Thursday, April 21, 2011

Obama Says U.S. Probing Speculators, Traders in Oil Markets

By Nicholas Johnston and Roger Runningen - Apr 21, 2011 12:29 PM PT

President Barack Obama said a Justice Department probe will examine the role of “traders and speculators” in oil markets and how they contribute to high gas prices.

“The attorney general’s putting together a team whose job it us to root out any cases of fraud or manipulation in the oil markets that might affect gas prices, and that includes the role of traders and speculators,” Obama said today in Reno, Nevada. “We are going to make sure that no one is taking advantage of American consumers for their own short-term gain.”

The administration today created a working group to explore whether oil and gasoline prices are being driven higher by illegal manipulation.

The group, which includes representatives of federal agencies and state attorneys general, will check for fraud, collusion or misrepresentation at the retail and wholesale level, the Justice Department said in a statement today. The group also will examine investor practices and the role of speculators and index traders in oil futures markets.

Obama faces political pressure over rising gasoline prices. Crude oil futures have increased 22 percent and gasoline surged 34 percent this year as Middle East unrest reduced supply and the global economic rebound bolstered fuel demand. Both futures contracts touched the highest levels this month since the records reached in 2008.
Gasoline Prices

The average price nationwide of regular gasoline at the pump was $3.84 a gallon yesterday, the highest since Sept. 16, 2008, AAA said on its website.

“It hurts. Every time you go to work a big chunk of your paycheck is eaten up,” Obama said. “This gas issue is serious.”

The president is on a cross-country trip to sell his deficit reduction plan, speaking today in Reno after earlier holding town-hall discussions in Palo Alto, California and Annandale, Virginia.

The White House and House Republicans have offered separate plans to reduce cumulative budget deficits by $4 trillion, over 12 years and 10 years respectively.

“We have to tackle this challenge,” Obama said today in Reno. “We’re going to cut spending in a way that’s fair” without damaging investments in such items as medical research and basic science, he said.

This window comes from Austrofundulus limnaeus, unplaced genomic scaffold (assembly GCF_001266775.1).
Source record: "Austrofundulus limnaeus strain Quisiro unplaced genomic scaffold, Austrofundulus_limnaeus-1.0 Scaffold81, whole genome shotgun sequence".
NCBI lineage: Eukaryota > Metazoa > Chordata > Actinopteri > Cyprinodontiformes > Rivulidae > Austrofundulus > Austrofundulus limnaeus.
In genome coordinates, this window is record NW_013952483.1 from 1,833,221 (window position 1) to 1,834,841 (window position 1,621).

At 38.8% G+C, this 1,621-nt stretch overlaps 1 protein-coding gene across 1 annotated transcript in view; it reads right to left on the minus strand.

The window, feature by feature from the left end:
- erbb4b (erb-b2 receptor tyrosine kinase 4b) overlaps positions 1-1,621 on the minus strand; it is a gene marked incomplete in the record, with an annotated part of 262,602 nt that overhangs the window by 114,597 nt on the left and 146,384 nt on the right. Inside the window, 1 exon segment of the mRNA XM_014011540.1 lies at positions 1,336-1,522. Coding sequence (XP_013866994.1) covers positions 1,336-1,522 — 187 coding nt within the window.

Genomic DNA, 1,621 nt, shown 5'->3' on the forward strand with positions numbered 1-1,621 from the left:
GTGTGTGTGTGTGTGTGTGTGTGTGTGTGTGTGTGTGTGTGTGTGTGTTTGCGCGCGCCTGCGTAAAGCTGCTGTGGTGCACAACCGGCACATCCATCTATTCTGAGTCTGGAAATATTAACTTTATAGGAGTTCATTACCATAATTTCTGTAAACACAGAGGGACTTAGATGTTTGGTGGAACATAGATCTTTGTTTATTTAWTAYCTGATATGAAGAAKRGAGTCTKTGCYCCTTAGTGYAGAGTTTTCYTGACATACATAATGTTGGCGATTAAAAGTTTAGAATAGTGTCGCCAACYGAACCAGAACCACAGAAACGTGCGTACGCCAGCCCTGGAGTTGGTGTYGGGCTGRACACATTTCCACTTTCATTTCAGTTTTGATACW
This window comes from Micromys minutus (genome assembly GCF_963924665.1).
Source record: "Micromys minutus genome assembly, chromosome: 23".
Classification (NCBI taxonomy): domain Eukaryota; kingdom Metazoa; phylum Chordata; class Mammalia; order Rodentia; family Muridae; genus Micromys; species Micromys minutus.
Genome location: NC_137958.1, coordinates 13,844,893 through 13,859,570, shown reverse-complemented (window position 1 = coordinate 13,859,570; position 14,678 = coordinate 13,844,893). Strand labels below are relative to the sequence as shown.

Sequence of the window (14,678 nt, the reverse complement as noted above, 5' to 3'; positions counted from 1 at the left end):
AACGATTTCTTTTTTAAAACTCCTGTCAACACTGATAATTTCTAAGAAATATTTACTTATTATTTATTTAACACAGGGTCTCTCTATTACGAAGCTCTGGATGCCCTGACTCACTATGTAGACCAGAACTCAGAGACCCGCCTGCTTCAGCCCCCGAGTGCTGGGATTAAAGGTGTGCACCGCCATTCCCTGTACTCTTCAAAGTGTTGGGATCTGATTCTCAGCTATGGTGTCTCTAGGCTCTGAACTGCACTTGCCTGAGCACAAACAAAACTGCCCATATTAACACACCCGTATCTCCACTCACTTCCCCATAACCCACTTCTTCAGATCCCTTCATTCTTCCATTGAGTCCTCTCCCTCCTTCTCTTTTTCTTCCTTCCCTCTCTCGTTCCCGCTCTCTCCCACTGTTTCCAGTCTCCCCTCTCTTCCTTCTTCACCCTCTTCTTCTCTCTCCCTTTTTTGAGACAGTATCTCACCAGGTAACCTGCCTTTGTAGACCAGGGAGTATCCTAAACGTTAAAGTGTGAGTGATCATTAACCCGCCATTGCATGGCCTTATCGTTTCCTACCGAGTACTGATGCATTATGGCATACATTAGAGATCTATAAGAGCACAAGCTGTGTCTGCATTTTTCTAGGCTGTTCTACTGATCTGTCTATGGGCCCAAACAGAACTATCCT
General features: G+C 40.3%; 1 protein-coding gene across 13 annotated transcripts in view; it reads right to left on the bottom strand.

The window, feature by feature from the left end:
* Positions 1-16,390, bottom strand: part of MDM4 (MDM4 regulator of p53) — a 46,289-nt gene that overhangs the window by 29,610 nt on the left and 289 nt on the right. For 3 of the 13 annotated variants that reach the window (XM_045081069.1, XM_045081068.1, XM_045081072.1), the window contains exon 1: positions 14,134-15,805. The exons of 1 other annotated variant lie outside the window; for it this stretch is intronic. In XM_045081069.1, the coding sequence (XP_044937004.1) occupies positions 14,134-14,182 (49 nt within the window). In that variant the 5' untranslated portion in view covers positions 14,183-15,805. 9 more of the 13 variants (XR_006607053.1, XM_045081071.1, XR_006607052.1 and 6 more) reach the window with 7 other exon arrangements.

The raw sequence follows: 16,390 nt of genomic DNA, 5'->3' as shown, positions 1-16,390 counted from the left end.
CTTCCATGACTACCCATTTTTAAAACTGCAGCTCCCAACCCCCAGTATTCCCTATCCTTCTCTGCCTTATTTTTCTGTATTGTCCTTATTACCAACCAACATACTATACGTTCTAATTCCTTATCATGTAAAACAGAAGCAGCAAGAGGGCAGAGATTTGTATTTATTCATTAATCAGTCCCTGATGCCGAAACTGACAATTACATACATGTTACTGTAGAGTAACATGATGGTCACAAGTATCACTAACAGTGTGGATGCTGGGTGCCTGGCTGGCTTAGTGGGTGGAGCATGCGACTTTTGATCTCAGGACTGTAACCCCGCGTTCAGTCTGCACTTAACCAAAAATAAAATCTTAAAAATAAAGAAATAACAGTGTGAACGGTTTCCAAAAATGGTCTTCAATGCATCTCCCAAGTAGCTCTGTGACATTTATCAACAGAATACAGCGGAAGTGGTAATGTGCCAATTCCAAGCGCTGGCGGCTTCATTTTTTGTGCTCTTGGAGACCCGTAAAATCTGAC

Bond Yields

While the deficit dominates political debate in Washington, bond market yields in the U.S. are lower now than when the government was running a budget surplus a decade ago even as Treasury Department data show that the amount of marketable debt outstanding has risen to more than $9 trillion from about $4.3 trillion in mid-2007. The yield on the benchmark 10-year note is below the average of about 7 percent since 1980 and the average of 5.48 percent in 1998 through 2001, the last time the U.S. had a budget surplus, according to Bloomberg Bond Trader prices.

Ten-year yields fell 1 basis point, or 0.01 percentage point, to 3.40 percent at 2:32 p.m. in New York, according to Bloomberg Bond Trader prices. The Dow Jones Industrial Average rose 0.2 percent to 12,481.69 at 3:14 p.m., after surging 1.5 percent yesterday to its highest closing level since June 2008.

In addition to negotiations between the administration and Congressional Republicans over long-term federal spending, Congress must soon act to raise the federal debt limit.
‘Immediate Spending Cuts’

Virginia Representative Eric Cantor, the No. 2 Republican in the U.S. House, said today that his party won’t agree to a debt-limit increase “without binding budget reforms and immediate spending cuts.”

Asked about Cantor’s comment, White House press secretary Jay Carney told reporters traveling with Obama on Air Force One that it’s “risky” for Cantor to suggest that “if he or others did not get what they wanted, that they would then throw the government into default.”

While traveling in the western U.S., Obama is attending fundraising events in San Francisco and Los Angeles that are expected to bring in between $4 million and $5 million. The president returns to Washington tomorrow.

Dollar Weakens as Global Growth Optimism Buoys Riskier Assets

By Catarina Saraiva - Apr 21, 2011 1:05 PM PT

April 20 (Bloomberg) -- Nick Bennenbroek, head of currency strategy at Wells Fargo & Co., talks about the outlook for the dollar and euro. Bennenbroek, speaking with Julie Hyman on Bloomberg Television's "Fast Forward," also discusses Federal Reserve monetary policy. (Source: Bloomberg)

The dollar slid to a record against the Australian dollar and touched the lowest level in 16 months versus the euro as signs of sustained global growth boosted demand for higher-yielding assets.